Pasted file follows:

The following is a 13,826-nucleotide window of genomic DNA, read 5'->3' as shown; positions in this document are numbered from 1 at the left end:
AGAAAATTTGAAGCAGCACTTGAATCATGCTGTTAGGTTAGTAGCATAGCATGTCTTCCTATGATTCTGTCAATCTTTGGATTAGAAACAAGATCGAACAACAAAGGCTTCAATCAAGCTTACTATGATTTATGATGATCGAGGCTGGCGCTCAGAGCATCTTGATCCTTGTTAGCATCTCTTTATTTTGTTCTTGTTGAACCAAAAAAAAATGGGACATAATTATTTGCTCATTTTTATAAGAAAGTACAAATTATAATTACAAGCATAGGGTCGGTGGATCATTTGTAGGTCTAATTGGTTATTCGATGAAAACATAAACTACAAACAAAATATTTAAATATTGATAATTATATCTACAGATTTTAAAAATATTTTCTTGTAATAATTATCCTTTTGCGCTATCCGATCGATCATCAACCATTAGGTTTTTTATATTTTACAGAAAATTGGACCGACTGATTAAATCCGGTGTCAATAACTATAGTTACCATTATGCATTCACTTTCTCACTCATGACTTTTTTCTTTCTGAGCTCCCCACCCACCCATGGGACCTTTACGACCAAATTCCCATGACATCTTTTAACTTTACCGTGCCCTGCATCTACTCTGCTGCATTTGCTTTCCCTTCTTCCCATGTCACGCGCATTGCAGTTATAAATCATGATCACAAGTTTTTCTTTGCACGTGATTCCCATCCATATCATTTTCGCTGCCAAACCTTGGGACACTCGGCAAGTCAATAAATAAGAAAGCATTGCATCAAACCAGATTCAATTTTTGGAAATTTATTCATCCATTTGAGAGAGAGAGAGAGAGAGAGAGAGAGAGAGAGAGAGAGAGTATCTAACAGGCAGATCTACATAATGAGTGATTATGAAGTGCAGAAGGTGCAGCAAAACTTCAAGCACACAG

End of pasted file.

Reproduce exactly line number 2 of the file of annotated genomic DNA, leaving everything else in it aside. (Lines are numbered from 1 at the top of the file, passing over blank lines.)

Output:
AGAAAATTTGAAGCAGCACTTGAATCATGCTGTTAGGTTAGTAGCATAGCATGTCTTCCTATGATTCTGTCAATCTTTGGATTAGAAACAAGATCGAACAACAAAGGCTTCAATCAAGCTTACTATGATTTATGATGATCGAGGCTGGCGCTCAGAGCATCTTGATCCTTGTTAGCATCTCTTTATTTTGTTCTTGTTGAACCAAAAAAAAATGGGACATAATTATTTGCTCATTTTTATAAGAAAGTACAAATTATAATTACAAGCATAGGGTCGGTGGATCATTTGTAGGTCTAATTGGTTATTCGATGAAAACATAAACTACAAACAAAATATTTAAATATTGATAATTATATCTACAGATTTTAAAAATATTTTCTTGTAATAATTATCCTTTTGCGCTATCCGATCGATCATCAACCATTAGGTTTTTTATATTTTACAGAAAATTGGACCGACTGATTAAATCCGGTGTCAATAACTATAGTTACCATTATGCATTCACTTTCTCACTCATGACTTTTTTCTTTCTGAGCTCCCCACCCACCCATGGGACCTTTACGACCAAATTCCCATGACATCTTTTAACTTTACCGTGCCCTGCATCTACTCTGCTGCATTTGCTTTCCCTTCTTCCCATGTCACGCGCATTGCAGTTATAAATCATGATCACAAGTTTTTCTTTGCACGTGATTCCCATCCATATCATTTTCGCTGCCAAACCTTGGGACACTCGGCAAGTCAATAAATAAGAAAGCATTGCATCAAACCAGATTCAATTTTTGGAAATTTATTCATCCATTTGAGAGAGAGAGAGAGAGAGAGAGAGAGAGAGAGAGAGAGAGTATCTAACAGGCAGATCTACATAATGAGTGATTATGAAGTGCAGAAGGTGCAGCAAAACTTCAAGCACACAG